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Police Departments Search For Political Extremism In Ranks Following Capitol Riot


We know a number of off-duty police took part in the Trump rally on January 6, which turned into a siege on the U.S. Capitol. A Houston officer who allegedly entered the Capitol now faces federal charges. He has resigned. And other police departments are investigating whether any of their officers broke the law in Washington, D.C. But they're also deciding if the events at the Capitol changed where to draw the line for officers when it comes to politics and free speech. NPR's Martin Kaste reports.

MARTIN KASTE, BYLINE: As far as we know, the biggest contingent of off-duty cops at that rally came from Seattle - at least five officers. They're being investigated, and there's no public evidence yet that they broke the law. Still, alarm bells are going off for some people in the city.


DOUGLAS WAGONER: What more can we do to help understand how deep the iceberg really is here?

KASTE: Douglas Wagoner is a member of the Community Police Commission, a citizen advisory group which discussed the matter in a Zoom meeting.


WAGONER: Because I just - I can't think of anything that's more problematic for trust between SPD and the community, especially at this already tenuous moment, than to find out that there are potential officers potentially involved in this attempted coup.

KASTE: Another member of the group, a Black officer named Mark Mullens, talked about colleagues who've worn MAGA hats to the precinct.


MARK MULLENS: To me, that's like wearing a Confederate flag or bringing a Confederate flag to work.

KASTE: Underneath this discussion, there's a deeper question. Is it still acceptable for cops to be pro-Trump? It's not a call that Andrew Myerberg wants to make. He runs Seattle's Office of Police Accountability, which is investigating the five officers. His focus is on whether they broke the law in Washington, not the beliefs that took them there.

ANDREW MYERBERG: I think people are entitled to their political views, and I don't think it is my job to be policing those political views unless there's some component of it that clearly violates SPD policy.

KASTE: At the same time, Myerberg says it's no secret that police are often more conservative than the community.

MYERBERG: It certainly creates friction when law enforcement is policing a city that's as progressive as Seattle or Washington, D.C., or Portland. There is this natural friction there.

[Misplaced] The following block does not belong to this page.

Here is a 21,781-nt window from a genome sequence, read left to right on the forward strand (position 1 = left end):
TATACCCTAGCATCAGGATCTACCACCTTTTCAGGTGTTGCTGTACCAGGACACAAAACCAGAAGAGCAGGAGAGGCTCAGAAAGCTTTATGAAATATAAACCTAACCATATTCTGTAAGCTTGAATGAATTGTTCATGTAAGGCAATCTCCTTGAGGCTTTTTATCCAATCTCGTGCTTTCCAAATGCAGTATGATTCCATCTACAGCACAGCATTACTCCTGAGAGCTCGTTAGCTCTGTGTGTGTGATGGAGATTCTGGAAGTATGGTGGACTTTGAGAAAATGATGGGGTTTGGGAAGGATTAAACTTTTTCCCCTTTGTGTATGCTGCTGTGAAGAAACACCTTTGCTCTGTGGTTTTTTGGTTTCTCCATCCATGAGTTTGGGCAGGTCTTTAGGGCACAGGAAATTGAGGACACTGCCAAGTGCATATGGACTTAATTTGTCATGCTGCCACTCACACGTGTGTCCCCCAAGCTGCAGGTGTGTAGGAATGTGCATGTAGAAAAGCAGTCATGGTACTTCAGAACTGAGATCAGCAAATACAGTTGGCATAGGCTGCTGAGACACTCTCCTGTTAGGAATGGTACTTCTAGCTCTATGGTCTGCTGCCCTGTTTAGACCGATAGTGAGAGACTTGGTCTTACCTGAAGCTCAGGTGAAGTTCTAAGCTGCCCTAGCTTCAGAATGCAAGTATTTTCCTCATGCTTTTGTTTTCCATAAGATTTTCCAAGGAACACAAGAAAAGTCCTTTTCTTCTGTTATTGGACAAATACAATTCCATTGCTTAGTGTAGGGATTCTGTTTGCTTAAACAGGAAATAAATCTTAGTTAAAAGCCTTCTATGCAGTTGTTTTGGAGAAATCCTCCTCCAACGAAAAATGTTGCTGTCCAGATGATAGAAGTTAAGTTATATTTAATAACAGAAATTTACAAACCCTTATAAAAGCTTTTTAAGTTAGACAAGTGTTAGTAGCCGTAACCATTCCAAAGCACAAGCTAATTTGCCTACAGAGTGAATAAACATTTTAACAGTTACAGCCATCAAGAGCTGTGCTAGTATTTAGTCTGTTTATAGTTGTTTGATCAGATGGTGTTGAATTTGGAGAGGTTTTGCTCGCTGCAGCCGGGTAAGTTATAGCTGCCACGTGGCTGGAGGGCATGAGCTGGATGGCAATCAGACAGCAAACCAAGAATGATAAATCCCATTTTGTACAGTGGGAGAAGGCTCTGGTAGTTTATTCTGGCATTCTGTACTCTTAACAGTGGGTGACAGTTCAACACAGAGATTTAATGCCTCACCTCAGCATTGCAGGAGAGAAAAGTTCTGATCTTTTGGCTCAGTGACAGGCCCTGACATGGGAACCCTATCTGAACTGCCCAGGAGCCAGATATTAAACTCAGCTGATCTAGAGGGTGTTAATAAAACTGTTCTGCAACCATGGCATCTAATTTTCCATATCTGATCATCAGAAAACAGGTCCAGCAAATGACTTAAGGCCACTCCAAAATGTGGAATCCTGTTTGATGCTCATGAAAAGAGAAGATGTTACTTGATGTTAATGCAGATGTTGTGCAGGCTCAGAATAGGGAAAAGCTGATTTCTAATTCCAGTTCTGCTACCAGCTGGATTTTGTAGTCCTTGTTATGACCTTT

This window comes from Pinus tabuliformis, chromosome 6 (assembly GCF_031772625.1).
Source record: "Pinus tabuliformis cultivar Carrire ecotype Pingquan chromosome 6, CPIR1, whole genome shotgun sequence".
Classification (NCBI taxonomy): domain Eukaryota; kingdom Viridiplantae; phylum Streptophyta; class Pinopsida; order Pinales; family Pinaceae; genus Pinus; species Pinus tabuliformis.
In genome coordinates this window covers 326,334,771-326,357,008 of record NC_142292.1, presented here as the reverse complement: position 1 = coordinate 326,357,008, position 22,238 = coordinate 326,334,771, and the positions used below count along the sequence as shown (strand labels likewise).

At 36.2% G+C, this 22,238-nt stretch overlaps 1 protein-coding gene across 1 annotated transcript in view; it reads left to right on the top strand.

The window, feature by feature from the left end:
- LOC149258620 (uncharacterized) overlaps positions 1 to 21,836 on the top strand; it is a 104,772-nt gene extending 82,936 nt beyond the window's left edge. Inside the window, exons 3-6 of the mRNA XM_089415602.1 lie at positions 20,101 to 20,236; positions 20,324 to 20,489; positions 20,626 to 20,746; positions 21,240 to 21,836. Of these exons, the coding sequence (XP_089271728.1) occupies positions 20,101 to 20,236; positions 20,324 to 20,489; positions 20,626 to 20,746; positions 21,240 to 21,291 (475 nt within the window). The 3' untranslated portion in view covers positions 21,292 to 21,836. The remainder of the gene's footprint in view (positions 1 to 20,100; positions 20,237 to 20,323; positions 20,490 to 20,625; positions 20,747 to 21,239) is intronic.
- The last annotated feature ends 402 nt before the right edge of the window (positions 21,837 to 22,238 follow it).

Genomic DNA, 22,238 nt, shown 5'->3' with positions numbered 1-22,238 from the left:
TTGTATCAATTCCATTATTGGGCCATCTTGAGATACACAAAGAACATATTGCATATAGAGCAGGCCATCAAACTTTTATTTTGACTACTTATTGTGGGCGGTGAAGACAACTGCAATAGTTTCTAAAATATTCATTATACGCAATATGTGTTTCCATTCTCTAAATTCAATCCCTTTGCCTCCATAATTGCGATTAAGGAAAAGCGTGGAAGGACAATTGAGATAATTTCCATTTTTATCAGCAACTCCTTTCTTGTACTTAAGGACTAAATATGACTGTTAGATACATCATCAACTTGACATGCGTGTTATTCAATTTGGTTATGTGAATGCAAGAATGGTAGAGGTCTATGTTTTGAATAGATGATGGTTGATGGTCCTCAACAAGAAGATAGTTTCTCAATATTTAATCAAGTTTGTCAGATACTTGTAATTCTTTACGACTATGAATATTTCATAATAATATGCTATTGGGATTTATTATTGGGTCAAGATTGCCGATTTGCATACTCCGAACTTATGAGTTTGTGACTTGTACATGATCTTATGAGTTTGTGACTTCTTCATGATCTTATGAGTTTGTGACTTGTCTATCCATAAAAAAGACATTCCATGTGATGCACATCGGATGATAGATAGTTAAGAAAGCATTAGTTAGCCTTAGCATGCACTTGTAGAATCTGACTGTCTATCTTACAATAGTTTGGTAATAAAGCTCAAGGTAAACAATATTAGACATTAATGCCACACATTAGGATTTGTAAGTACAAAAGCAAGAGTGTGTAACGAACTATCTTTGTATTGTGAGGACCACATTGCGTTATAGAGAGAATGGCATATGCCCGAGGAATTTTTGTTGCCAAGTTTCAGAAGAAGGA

KASTE: Context often plays a role in whether a cop's political views are acceptable. Georgetown Law professor Christy Lopez is an expert in this area. She says courts apply a balancing test - a police officer's free speech rights on one side and on the other, there's a police department's interest in protecting its reputation and legitimacy.

CHRISTY LOPEZ: What does that tell us, for example, if an officer wants to wear a MAGA hat to a baseball game? Is that balancing test different on January 5 than it is on January 7? Maybe. Maybe that's different after we have come to believe that Trump actually instigated an attack on the Capitol.

KASTE: Lopez isn't saying that the balance has changed in that way, just that it could. With that in mind, some police officers are now scrubbing their social media just in case. Houston Police Officers' Union President Doug Griffith says some cops there became concerned when the chief recently vowed to search for political extremists in the ranks.

DOUG GRIFFITH: We received several calls from our members asking, how is he going to do this? What does this mean? Does this mean if I liked a Trump tweet that I'm going to be disciplined?

KASTE: Griffith assured the officers that that would not happen, though he also gives them this advice.

GRIFFITH: If you can't post on your church bulletin board what you're going to put on Facebook or Twitter, then you probably shouldn't put it out there.

KASTE: Griffith doesn't think the many Trump supporters in law enforcement, people like himself, now have to worry about being penalized for that support. But when it comes to drawing lines, he has one of his own. He says all officers, regardless of political sympathies, need to respect the nation's electoral process and the fact that Joe Biden is now the president.

Martin Kaste, NPR News. Transcript provided by NPR, Copyright NPR.

Martin Kaste is a correspondent on NPR's National Desk. He covers law enforcement and privacy. He has been focused on police and use of force since before the 2014 protests in Ferguson, and that coverage led to the creation of NPR's Criminal Justice Collaborative.